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November - 1999 - issue > Wall Street View
Internet Boom & Biotech Bloom
Monday, November 1, 1999
Investors today are participating in an investment boom of historic proportions, particularly in the Internet sector. While Internet stocks have experienced some recent weakness as compared to their recent 52-week highs, stocks like Amazon.com and eBay continue to trade at many times their 52-week lows and year-ago prices. Biotech, however, is another sector that once again has its proponents and momentum among investors. For example, biotech leaders like Amgen are trading at or near 52-week highs.

Understanding biotech’s past should be a requirement for today’s Internet investors. At the same time, however, understanding the Internet’s present boom may foreshadow a bright future ahead for biotech. In the 1980s and again in the early 1990s, biotech stocks experienced gains that may be analogous to the Internet sector returns that we have witnessed over the last several years. Consequently, analysts have compared the folly of previous biotech cycles to the present mania for technology investment opportunities. Analysts point out that each previous biotech boom has been followed by a successive bust resulting in significant losses and disillusionment among investors, implying that Internet investors are in for a similar fate.

Biotech 101

Like the Internet today, biotech investment opportunities in the early 1990s captured the imaginations of a broad base of investors. Also like the Internet, biotech was initially largely funded by individual retail investors and was scorned by the majority of institutional investors that regarded the sector and its companies as too speculative and difficult to value. However, as enthusiasm grew, institutional investors also piled in, driving valuations even higher and simultaneously perpetuating and validating the mania.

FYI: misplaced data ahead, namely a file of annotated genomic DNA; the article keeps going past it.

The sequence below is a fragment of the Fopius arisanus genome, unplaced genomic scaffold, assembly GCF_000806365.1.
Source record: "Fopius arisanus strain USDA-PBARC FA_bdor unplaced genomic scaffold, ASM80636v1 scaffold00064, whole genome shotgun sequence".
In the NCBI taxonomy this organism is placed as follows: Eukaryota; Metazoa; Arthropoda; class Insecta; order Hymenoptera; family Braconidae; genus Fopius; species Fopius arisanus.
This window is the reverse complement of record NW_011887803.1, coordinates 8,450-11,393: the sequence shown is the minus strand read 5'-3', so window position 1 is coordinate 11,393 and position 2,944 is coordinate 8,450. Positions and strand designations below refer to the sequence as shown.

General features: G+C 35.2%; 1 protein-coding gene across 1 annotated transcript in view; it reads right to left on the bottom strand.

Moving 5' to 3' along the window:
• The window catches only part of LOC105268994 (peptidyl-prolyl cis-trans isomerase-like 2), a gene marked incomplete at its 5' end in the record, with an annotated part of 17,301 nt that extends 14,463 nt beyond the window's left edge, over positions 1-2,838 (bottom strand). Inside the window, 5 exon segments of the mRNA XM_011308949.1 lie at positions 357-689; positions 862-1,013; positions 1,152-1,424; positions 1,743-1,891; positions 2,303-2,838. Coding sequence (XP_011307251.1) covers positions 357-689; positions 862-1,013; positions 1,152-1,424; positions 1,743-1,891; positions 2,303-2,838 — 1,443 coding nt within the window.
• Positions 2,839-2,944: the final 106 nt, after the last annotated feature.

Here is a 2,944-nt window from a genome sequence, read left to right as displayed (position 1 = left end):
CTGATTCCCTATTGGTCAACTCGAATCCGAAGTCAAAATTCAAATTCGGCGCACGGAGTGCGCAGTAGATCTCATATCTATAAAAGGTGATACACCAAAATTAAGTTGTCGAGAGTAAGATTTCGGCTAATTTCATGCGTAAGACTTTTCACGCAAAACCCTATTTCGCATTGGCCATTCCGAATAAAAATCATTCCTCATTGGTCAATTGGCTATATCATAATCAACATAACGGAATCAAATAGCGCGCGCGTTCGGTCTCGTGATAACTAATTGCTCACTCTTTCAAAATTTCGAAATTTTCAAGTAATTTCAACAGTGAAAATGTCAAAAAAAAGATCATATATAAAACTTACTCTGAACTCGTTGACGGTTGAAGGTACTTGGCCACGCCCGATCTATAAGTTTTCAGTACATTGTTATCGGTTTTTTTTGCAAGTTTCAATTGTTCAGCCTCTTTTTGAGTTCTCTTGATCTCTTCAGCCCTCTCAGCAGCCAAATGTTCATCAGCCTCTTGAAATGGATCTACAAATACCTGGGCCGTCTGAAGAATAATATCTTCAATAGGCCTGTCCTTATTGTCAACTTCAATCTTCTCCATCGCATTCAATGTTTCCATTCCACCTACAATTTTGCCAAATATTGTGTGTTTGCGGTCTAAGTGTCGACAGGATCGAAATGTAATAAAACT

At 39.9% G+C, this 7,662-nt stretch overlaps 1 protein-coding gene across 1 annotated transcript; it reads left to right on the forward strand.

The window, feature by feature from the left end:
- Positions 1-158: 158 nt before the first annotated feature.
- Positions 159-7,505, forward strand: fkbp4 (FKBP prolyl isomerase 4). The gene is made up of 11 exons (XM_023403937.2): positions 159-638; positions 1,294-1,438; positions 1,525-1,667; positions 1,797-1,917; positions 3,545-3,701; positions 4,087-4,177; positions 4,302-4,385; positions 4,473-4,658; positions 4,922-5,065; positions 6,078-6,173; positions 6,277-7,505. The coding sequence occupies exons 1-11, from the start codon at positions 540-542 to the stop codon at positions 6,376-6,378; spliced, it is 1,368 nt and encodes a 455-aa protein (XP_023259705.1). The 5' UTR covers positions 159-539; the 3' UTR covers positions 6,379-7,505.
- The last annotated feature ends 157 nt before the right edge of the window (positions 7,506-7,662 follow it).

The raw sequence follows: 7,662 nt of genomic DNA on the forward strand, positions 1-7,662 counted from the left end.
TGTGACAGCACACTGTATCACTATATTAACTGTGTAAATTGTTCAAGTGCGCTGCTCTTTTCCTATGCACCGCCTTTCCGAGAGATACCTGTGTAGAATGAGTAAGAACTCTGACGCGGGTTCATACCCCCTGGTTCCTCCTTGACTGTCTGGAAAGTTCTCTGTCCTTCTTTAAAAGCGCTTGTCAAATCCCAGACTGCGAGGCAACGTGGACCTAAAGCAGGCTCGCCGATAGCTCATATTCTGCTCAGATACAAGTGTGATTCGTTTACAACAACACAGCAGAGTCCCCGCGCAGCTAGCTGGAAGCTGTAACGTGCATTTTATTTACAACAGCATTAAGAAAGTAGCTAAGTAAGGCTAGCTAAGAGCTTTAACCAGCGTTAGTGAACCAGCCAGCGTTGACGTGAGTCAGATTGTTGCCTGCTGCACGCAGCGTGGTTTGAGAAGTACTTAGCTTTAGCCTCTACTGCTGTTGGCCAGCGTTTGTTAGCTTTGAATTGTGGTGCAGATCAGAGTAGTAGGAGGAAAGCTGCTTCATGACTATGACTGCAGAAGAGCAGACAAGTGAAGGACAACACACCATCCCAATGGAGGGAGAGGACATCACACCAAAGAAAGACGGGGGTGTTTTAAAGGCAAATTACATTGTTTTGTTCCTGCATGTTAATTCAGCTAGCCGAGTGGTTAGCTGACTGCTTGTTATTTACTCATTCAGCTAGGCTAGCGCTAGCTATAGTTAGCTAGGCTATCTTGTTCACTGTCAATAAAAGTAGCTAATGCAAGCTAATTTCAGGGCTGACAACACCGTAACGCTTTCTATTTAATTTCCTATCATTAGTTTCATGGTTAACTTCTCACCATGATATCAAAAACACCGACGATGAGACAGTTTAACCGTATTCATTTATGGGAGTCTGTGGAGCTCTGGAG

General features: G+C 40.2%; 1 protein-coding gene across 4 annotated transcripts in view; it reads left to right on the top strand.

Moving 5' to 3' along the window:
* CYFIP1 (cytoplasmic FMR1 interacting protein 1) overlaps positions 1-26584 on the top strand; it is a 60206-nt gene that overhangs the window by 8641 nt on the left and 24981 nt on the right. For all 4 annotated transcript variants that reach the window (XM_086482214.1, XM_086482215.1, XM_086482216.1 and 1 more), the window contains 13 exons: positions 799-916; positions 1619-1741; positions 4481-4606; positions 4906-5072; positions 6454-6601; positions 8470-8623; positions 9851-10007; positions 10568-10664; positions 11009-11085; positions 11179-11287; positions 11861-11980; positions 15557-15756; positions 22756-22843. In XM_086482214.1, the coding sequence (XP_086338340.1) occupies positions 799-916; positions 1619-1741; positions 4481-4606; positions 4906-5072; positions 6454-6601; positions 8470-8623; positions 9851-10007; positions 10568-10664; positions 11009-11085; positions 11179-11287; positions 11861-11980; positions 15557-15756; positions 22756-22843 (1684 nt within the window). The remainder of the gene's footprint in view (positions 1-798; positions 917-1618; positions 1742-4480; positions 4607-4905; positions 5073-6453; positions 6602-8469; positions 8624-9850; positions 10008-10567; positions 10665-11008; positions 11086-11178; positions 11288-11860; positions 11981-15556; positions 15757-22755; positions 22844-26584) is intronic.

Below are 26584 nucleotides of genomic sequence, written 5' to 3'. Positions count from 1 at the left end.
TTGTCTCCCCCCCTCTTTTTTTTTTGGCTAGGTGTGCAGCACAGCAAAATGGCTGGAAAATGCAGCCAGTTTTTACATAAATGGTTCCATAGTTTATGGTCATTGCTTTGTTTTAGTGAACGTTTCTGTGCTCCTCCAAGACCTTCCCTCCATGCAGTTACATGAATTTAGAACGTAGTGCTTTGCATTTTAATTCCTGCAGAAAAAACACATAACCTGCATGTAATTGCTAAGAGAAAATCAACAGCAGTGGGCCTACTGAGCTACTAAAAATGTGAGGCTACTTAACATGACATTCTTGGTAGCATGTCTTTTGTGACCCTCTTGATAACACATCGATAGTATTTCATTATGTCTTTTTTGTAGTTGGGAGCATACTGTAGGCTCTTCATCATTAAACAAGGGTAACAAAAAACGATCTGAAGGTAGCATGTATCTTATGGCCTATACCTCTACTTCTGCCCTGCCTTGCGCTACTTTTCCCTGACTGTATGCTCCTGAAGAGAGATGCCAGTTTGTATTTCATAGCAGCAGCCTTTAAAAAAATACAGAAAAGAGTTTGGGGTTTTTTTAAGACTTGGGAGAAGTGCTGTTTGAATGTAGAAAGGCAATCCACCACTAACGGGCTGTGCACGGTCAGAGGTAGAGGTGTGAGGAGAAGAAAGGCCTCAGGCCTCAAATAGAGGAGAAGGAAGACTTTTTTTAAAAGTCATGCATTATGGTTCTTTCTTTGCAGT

Since investors rely primarily on their expectations of the future, valuations were driven skyward by hopes of quick progress. Companies went public well before having products or distribution channels or business plans. At the height of the mania, all it took was a few PhDs in biotech, a sexy mission such as finding the cure to cancer or AIDS, and some patent filings or research claims. Venture capitalists were, of course, eager to fund biotech startups, anticipating quick returns when these companies went public, often within 12 to 18 months of inception and often at valuations representing many multiples of the original investment. At some point it became clear to investors that creating a successful drug and bringing it to market was much more difficult than expected. Each time, this realization resulted in a quick deflation of the previous valuations.

There are several lessons from the biotech boom and bust of relevance to today’s Internet investors. First, valuations of companies that are the source of widespread public enthusiasm often already reflect many years of hard work to get to that point, and in the case of many biotech companies in the early 1990s, decades of future growth potential. When this is the case, investors can face an inordinately high risk of massive capital losses. Second, even if the industry is as significant as biotech or the Internet in terms of its potential to change and transform our lives, individual companies within these industries can take much longer to benefit from the potential of those industries, and take more time to turn into real business than many investors initially expect.

A third lesson is to pick companies carefully and hold on to leaders through short-term swings. Today, for example, Amgen, with a $45 billion equity market value, is worth 30 times its value in May 1990, whereas many other smaller companies with great ideas have been forgotten, are still struggling, or have gone bankrupt. Those that choose to invest in these sectors are well advised to stick with the leaders. This is true because when a truly enormous opportunity for change like biotech or the Internet presents itself, most consumers and investors are initially caught unaware. The early companies to go public are often the leaders from in the areas of management, financial backing and quality. However, as the early companies do well and command extraordinary valuations, a number of me-too or second-tier companies will receive funding by virtue of the principle that a rising tide can lift all boats. As the number of opportunities increases rapidly, investors need to be more selective.